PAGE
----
Congo opposition reneging on unity boosts Kabila protege
Two key Democratic Republic of Congo opposition leaders withdrew their support for a joint candidate in next month’s election, increasing the likelihood that President Joseph Kabila’s protege will win.
That could raise the risk of instability in a key supplier of the metals used in electric vehicles and mobile phones. It also means the next government will be less likely to modify new mining legislation that’s deeply unpopular with miners including Glencore Plc and Randgold Resources Ltd. for boosting taxes and removing investor protections.
The decision by Felix Tshisekedi and Vital Kamerhe to renege on a deal to unify behind one figure removes a major bloc of support for Martin Fayulu in his bid to defeat Kabila’s anointed successor, Emmanuel Ramazani Shadary, in a country that’s never had a smooth change of power.
Tshisekedi, head of the biggest opposition party, and Kamerhe, who finished third in the last vote in 2011, reversed course a day after agreeing a pact in Geneva with five other leaders to back Fayulu in the Dec. 23 vote. Both men’s supporters protested their decisions to stand aside for Fayulu outside their parties’ headquarters on Monday.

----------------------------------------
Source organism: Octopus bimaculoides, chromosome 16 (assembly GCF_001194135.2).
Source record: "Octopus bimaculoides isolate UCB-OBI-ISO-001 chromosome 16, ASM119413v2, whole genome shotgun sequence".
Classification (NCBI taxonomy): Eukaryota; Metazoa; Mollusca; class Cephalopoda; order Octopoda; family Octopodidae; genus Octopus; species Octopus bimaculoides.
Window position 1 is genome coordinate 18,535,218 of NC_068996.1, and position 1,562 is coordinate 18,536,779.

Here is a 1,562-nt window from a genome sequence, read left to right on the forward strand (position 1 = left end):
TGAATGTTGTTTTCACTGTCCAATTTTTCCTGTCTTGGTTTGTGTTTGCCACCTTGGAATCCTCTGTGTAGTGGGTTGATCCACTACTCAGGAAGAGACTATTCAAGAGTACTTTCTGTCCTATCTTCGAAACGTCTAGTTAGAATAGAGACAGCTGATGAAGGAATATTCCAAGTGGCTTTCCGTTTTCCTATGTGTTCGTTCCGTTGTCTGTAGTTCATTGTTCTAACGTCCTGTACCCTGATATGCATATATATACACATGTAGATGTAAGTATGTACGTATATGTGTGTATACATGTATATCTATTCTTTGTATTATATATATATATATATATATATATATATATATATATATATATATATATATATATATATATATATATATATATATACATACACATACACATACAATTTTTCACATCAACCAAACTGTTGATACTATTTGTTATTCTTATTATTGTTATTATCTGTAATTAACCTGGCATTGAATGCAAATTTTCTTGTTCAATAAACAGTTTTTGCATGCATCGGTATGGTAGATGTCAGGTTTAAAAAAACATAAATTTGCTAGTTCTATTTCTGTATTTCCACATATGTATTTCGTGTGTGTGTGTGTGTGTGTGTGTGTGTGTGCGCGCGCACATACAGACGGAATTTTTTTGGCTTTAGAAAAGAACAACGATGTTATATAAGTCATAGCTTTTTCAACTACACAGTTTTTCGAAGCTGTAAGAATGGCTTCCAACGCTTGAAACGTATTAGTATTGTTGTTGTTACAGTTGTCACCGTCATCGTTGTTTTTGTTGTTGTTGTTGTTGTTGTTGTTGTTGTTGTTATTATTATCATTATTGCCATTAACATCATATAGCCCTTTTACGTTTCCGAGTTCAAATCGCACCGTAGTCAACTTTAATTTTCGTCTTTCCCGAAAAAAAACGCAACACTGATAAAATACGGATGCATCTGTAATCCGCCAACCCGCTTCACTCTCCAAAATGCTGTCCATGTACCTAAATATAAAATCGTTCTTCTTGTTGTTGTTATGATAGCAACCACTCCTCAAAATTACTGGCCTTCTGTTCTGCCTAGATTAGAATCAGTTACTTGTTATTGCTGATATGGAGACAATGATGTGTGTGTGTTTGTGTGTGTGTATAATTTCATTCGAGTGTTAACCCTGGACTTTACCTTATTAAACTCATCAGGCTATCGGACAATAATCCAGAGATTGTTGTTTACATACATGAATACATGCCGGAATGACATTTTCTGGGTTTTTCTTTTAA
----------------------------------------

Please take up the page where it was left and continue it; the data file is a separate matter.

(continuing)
“Unity was crucial for the opposition if they wanted to have any credible electoral chance of defeating Kabila’s appointed successor,” said Adeline van Houtte, an analyst at the Economist Intelligence Unit. “Without Tshisekedi and Kamerhe on board, Fayulu’s chances of winning are extremely thin given his very small base support. And on their own both Kamerhe and Tshisekedi are unlikely to win.”
Under Kabila the government has said it plans to declare cobalt, of which Congo accounts for two thirds of global output, a strategic metal so that it can impose a royalty of 10 percent on production. Other royalties have already been raised and new taxes introduced, while a 10-year stabilization clause was canceled. Cobalt is a key ingredient in the rechargeable batteries used in electric vehicles. Congo is also a source of coltan used in mobile phones as well as gold and oil.
An opinion poll published last month by New York University’s Congo Research Group said Fayulu would place fourth in the election, with 8 percent support. Tshisekedi topped the survey with 36 percent, while Kamerhe and Shadary were second and third respectively with 17 percent and 16 percent.
Fayulu told French television broadcaster TV5Monde on Monday he was “totally disgusted” by the actions of Tshisekedi and Kamerhe, while stating he and the other four leaders “remain firm in their commitment” to his candidacy. Among them is Freddy Matungulu who — like Fayulu, Tshisekedi and Kamerhe — was authorized to register to run for the presidency, as well as opposition heavyweights Jean-Pierre Bemba and Moise Katumbi.
Bemba was disqualified by the electoral commission and Katumbi, in exile since 2016, was prevented from returning to Congo to file his bid. Before their exclusions, they scored best alongside Tshisekedi in the Congo Research Group poll.